Industry 5.0 can integrate a human element into the technology by shifting the design focus. In Industry 4.0, technology was paramount, and human intervention and cooperation were lesser concerns. For example, many factories have entire sections of automated industrial equipment that are completely siloed from humans, often for safety concerns. However, this technology-first design philosophy does not consider that the humans in the factory are going to be fundamentally impacted by the new technologies.

Thus, Industry 5.0 is starting to focus on the idea of human–machine collaboration. For example, co-bots are robotics designed to work in unison with humans in a safe and more productive way. By taking this human-first approach, Industry 5.0 could improve collaboration, creativity, and decision-making in ways that Industry 4.0 simply could not.

Beyond just design, Industry 5.0 emphasizes the concept of human-first approaches to understanding the consumer. The world is undergoing significant changes in terms of consumer trends and supply chains. For example, one growing trend in consumer behavior is an increased demand for customized and personalized products. Unfortunately, the industrial sector often is disengaged with these changes, leaving it incapable of meeting dynamic consumer demands.

Hence, for Industry 5.0 to have the desired impact, it needs to take a human-first approach to consumer behavior. Instead of simply considering which technologies can be integrated to improve efficiency, factory operators need to consider what consumers want and what technologies can be integrated to meet those demands.

The difference between these perspectives may seem subtle, but the impact is significant.

Circular Economy

A huge missed opportunity in Industry 4.0 was that, overall, sustainability was not considered.

While greater efficiency in the factory may increase yields, which may be considered more sustainable, often, the processes and philosophies that underlie Industry 4.0 are far from sustainable. Ultimately, the shortcomings in Industry 4.0—from a sustainability perspective—stem from the lack of a circular economy.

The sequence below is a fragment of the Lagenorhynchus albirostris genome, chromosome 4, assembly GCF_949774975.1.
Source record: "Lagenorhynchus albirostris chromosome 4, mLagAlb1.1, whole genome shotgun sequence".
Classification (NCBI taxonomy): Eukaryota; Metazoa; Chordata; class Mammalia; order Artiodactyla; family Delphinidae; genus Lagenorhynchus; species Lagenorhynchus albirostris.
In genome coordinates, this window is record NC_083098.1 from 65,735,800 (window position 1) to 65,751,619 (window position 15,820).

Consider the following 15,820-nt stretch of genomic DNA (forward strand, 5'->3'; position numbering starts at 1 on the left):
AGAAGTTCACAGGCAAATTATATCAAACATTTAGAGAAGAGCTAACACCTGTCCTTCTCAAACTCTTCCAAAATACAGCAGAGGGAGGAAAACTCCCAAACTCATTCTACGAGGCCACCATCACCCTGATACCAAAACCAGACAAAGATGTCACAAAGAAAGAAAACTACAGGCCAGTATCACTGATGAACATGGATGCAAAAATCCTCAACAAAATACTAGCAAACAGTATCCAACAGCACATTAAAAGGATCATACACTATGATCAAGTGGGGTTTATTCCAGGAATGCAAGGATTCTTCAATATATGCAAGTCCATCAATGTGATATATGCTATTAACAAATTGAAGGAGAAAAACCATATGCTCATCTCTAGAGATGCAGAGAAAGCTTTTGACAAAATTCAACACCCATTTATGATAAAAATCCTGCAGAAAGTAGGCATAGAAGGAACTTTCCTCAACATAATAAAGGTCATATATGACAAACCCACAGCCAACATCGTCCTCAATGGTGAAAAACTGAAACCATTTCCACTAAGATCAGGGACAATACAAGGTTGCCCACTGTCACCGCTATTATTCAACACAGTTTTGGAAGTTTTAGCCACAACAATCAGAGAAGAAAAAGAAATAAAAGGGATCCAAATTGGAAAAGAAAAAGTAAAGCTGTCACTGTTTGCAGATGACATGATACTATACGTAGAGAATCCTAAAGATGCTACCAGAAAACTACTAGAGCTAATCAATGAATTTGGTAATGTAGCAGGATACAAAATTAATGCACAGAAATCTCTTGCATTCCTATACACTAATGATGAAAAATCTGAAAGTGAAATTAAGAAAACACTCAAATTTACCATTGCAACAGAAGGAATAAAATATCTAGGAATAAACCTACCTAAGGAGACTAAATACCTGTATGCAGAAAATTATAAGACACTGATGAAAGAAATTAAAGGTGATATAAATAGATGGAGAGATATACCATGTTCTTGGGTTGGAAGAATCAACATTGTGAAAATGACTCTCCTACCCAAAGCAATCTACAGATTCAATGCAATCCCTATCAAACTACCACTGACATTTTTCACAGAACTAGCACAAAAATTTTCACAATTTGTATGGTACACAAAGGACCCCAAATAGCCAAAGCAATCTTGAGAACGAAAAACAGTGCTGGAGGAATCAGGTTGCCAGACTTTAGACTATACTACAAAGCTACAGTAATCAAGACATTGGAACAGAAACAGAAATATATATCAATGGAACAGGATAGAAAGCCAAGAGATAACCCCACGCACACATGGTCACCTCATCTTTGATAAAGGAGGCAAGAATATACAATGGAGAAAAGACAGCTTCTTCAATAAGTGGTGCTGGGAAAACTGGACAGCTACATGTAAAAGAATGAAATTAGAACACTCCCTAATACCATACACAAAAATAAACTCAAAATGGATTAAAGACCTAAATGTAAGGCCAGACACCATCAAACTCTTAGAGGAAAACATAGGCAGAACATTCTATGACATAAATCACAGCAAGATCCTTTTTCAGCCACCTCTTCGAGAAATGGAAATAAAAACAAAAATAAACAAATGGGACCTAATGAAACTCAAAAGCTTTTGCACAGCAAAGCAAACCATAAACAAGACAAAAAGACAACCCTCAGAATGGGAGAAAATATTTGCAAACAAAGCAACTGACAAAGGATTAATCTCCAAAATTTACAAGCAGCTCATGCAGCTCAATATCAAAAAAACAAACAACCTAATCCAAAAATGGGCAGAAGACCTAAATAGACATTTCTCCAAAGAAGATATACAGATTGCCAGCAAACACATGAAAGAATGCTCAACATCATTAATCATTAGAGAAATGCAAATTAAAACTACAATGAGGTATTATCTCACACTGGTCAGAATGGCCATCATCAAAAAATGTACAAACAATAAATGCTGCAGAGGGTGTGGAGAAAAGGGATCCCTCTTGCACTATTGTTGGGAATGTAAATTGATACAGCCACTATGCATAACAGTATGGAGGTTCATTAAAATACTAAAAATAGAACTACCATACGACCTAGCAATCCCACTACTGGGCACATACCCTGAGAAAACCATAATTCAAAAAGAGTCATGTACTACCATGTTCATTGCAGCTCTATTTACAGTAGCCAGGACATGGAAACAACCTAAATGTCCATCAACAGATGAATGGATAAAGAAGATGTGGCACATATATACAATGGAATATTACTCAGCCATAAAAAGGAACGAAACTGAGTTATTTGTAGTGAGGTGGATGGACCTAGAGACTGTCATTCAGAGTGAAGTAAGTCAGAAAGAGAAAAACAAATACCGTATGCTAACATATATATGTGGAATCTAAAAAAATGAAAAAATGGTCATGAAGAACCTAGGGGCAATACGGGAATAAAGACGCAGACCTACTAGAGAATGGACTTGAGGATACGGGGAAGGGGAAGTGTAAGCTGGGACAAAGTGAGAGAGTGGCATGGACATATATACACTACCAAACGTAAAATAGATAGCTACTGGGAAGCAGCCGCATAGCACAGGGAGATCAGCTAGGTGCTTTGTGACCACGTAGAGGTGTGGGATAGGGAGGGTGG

In today’s manufacturing industry, raw materials are sourced, and goods are produced, consumed, and discarded. This open-loop system is inherently unsustainable; materials are wasted and dumped in landfills despite the fact that a significant amount of these materials could be reintroduced into the economy for reuse (i.e., a circular economy). Today, a desperate need exists to move from the conventional linear manufacturing model to a more circular model.

A major key to unlocking a more circular manufacturing model is to embrace data sharing, either across silos inside of the enterprise or across the supply chain from enterprise to enterprise. Today, many linear business models actually disincentivize stakeholders across the supply chain from sharing data. For example, consumers may be concerned that the more vehicle data they share with an insurance company, the less chance they have of securing affordable coverage.

Ultimately, the goal of a circular economy is to maximize the use of resources and minimize waste. If we incentivize data sharing across sectors, Industry 5.0 can help optimize resources by providing organizations with the information to unlock supply-chain transparency and better understand production needs. To do this, a fundamental shift in how we consider leveraging technology inside of manufacturing and how manufacturing relates to the circular economy as a whole is needed.

The industrial sector should make the world a better place to live; unless we’re taking steps to make things more sustainable, we’re not achieving that goal. To ensure a better and more sustainable future, Industry 5.0 must embrace the circular economy as a fundamental tenet.


Industry 4.0 marked a notable increase in factory productivity and efficiency, but it ultimately fell short of the envisioned “revolution.” As Industry 5.0 builds momentum, we have a unique opportunity to apply the lessons learned from Industry 4.0.

Some say that “Industry 5.0 is just Industry 4.0 with a soul.” Making this dream a reality requires emphasizing a human-first design approach, embracing a circular economy and manufacturing model, and committing to build a better world. If we learn from the past and build Industry 5.0 intelligently and thoughtfully, we might unlock a true revolution in the industrial sector.